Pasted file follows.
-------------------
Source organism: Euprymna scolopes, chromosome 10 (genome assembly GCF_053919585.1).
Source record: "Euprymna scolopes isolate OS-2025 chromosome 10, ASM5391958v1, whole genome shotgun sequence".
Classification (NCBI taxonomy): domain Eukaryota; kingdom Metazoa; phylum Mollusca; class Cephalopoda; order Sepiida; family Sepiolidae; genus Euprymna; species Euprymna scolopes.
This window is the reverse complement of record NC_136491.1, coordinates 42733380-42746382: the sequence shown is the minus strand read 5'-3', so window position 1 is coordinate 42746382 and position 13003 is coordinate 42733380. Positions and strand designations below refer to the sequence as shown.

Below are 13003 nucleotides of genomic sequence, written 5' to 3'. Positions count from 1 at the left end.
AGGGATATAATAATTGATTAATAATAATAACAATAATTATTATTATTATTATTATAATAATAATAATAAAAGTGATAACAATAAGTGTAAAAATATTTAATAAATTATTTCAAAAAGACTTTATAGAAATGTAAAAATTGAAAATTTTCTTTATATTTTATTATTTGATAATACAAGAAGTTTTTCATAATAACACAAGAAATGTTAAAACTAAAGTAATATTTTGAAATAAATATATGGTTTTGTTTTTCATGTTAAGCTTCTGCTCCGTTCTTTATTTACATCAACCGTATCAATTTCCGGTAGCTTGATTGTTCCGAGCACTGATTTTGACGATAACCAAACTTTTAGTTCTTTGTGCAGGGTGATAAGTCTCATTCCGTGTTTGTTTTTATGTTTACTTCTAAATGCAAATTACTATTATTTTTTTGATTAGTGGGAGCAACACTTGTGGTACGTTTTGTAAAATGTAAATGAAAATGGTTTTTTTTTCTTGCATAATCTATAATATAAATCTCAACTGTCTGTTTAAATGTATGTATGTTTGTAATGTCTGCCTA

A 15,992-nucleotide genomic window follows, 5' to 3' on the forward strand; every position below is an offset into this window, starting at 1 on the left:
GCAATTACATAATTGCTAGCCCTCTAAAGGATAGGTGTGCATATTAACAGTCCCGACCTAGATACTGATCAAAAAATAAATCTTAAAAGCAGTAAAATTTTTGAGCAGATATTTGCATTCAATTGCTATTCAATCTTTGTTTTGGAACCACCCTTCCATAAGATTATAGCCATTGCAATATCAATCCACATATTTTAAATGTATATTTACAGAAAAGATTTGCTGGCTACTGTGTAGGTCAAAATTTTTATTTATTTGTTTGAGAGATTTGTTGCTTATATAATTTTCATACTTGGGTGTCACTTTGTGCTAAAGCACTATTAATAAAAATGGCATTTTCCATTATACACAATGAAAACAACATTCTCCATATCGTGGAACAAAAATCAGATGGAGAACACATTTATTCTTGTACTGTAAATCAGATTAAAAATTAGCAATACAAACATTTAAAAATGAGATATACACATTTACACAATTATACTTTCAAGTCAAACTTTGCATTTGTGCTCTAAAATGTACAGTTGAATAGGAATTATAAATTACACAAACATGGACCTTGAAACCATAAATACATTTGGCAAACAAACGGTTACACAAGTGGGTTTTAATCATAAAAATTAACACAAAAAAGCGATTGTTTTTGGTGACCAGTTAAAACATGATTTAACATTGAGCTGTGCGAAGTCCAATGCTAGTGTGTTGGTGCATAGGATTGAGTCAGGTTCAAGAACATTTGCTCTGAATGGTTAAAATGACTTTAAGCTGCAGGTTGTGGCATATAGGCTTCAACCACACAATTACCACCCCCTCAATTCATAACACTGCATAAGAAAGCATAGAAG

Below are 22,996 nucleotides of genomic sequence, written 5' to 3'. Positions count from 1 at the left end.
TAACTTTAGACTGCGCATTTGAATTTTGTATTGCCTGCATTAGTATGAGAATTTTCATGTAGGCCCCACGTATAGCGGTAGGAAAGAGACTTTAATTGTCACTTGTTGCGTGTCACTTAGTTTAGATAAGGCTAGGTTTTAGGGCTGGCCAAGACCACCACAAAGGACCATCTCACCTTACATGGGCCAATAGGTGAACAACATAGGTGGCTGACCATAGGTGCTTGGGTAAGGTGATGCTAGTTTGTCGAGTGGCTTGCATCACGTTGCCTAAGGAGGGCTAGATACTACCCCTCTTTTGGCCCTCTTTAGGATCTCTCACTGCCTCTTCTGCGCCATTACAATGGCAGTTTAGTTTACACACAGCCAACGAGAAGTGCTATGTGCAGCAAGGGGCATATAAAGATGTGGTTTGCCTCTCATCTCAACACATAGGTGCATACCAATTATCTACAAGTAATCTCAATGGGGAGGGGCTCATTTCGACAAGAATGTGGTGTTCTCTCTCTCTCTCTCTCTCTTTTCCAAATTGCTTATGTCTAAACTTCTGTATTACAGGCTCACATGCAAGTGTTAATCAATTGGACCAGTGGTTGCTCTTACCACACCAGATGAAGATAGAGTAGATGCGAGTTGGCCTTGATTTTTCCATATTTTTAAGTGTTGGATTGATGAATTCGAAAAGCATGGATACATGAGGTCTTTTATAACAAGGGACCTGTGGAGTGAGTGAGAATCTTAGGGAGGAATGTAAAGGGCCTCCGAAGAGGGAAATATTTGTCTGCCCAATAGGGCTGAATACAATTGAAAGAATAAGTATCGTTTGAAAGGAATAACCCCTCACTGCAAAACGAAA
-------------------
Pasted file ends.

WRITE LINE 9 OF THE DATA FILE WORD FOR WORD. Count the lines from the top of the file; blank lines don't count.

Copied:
Below are 22,996 nucleotides of genomic sequence, written 5' to 3'. Positions count from 1 at the left end.